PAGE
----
Fall is finally here, which means leaves are falling. This is nature’s way of protecting plants through the cold winter and improving soil each year. You can think of fallen leaves as the most natural autumn mulch. However, there are some tree leaves that can be toxic to soil pathogens when used as a mulch: avoid using back walnut leaves and those from any eucalyptus plant for mulching.
What is a Mulch?
A mulch is simply a covering that sits on top of the soil, acting like a blanket to insulate and as a barrier to protect from new weeds. A mulch will also trap moisture in the soil. In dry climates, rocks and gravel are used as a mulch, but mulching material that is made from organic sources such as leaves, bark chips, or compost will not only insulate, conserve water, and block weeds but improve the soil as well.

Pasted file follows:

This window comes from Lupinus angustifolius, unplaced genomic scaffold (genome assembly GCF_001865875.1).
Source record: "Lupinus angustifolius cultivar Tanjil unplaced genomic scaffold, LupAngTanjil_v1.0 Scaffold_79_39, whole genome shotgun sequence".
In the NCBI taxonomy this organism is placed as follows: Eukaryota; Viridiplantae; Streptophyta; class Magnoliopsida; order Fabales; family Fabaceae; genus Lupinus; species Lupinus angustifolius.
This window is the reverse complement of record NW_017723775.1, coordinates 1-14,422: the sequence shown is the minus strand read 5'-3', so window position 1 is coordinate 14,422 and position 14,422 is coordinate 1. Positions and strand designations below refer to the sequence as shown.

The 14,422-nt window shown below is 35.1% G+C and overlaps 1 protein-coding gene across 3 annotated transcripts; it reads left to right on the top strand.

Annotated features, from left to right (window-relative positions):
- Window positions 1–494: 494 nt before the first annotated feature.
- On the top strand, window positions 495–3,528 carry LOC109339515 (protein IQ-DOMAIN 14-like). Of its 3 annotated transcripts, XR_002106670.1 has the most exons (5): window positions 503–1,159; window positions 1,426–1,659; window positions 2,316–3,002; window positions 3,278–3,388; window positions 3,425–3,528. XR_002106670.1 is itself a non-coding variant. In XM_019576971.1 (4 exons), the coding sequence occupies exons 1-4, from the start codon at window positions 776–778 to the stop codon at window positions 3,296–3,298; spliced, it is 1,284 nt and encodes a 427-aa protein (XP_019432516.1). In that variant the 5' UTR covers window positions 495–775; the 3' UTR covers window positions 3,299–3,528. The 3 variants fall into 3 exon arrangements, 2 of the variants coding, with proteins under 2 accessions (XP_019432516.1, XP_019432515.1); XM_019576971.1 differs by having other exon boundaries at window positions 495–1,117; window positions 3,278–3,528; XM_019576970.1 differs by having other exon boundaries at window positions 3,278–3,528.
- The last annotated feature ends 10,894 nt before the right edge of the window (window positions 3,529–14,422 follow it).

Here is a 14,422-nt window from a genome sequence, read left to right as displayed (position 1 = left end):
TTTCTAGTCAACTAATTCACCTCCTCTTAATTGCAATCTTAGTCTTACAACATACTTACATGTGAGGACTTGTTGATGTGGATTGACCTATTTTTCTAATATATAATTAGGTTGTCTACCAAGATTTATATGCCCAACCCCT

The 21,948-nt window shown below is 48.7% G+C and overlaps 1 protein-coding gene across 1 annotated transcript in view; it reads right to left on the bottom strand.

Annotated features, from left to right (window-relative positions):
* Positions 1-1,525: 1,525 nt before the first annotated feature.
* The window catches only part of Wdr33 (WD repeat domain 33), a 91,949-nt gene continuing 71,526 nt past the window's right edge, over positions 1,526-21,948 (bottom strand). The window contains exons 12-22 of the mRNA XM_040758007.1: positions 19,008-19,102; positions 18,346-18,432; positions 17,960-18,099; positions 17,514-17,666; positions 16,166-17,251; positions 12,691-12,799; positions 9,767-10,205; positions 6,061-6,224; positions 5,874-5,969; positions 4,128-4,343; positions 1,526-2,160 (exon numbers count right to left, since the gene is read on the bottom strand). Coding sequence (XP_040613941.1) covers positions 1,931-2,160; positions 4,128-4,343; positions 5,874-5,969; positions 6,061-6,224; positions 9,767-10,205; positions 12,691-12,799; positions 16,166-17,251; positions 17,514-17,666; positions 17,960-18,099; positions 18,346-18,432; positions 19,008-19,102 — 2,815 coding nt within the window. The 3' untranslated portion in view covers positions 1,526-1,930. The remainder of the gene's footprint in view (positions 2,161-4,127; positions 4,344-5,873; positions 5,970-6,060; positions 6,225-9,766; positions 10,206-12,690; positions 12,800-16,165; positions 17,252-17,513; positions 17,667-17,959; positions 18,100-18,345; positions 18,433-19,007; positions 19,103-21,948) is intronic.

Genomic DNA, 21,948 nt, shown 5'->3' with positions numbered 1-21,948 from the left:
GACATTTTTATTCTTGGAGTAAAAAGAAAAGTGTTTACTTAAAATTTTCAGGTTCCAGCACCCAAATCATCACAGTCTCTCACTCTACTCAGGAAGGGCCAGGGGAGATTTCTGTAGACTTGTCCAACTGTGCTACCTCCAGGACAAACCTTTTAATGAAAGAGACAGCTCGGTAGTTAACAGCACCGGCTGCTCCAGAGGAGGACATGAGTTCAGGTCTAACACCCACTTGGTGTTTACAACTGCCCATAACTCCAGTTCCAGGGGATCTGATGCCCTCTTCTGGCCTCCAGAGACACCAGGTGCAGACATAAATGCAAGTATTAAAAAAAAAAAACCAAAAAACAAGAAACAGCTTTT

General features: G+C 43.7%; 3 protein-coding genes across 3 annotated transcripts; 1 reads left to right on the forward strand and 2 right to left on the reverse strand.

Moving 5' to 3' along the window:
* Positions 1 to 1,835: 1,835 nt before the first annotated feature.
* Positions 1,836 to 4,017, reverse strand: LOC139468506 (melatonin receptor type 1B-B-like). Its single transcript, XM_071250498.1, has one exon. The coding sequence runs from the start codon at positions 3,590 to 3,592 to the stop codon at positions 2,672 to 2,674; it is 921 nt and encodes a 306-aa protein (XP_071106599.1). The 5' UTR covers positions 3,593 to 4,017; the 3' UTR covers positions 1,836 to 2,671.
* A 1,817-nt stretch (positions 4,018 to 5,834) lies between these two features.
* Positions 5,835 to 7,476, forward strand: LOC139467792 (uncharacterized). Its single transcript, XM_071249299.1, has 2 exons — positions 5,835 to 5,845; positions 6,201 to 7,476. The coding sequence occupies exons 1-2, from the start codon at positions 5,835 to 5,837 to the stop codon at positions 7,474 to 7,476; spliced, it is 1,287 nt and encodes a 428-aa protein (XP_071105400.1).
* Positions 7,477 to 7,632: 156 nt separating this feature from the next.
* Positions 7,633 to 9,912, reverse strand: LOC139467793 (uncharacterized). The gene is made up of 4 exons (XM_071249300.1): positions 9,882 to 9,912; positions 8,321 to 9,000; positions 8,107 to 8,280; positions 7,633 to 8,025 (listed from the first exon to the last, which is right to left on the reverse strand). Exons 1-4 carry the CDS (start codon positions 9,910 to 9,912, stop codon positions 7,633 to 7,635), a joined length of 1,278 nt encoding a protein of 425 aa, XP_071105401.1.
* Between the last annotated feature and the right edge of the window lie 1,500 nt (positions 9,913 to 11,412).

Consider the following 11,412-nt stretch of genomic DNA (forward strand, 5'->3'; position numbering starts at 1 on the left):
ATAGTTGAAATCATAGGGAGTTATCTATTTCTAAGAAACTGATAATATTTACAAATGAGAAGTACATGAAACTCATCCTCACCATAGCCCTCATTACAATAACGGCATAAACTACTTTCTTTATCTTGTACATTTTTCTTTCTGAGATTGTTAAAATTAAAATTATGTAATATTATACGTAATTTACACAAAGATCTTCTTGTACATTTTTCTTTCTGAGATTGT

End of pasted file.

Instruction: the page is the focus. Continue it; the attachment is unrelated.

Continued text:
So can you just pile up old leaves on top of your plants for winter protection? Not so fast. Decaying leaves will improve the soil, block weeds, and protect plants from freezing, but in their natural fallen state they will also encourage burrowing rodents and fungal infections on the stems and trunks of plants due to poor air circulation. The best way to use fallen leaves is to mow or shred them before using.
Rake leaves onto grass or open area. Spread leaves apart so they will dry a bit then run over the leaves with your mower. Turn around and mow over the leaves a second time. Now, even large maple leaves will be ready to be raked up and spread on top of the soil around your favorite trees, shrubs, and perennials. Some gardeners use a leaf blower to return the newly mowed leaf bits to the garden bed.
If you don’t have a supply of fallen leaves to mow, you can purchase wood chips, bark chips, or compost to use as your autumn mulching material.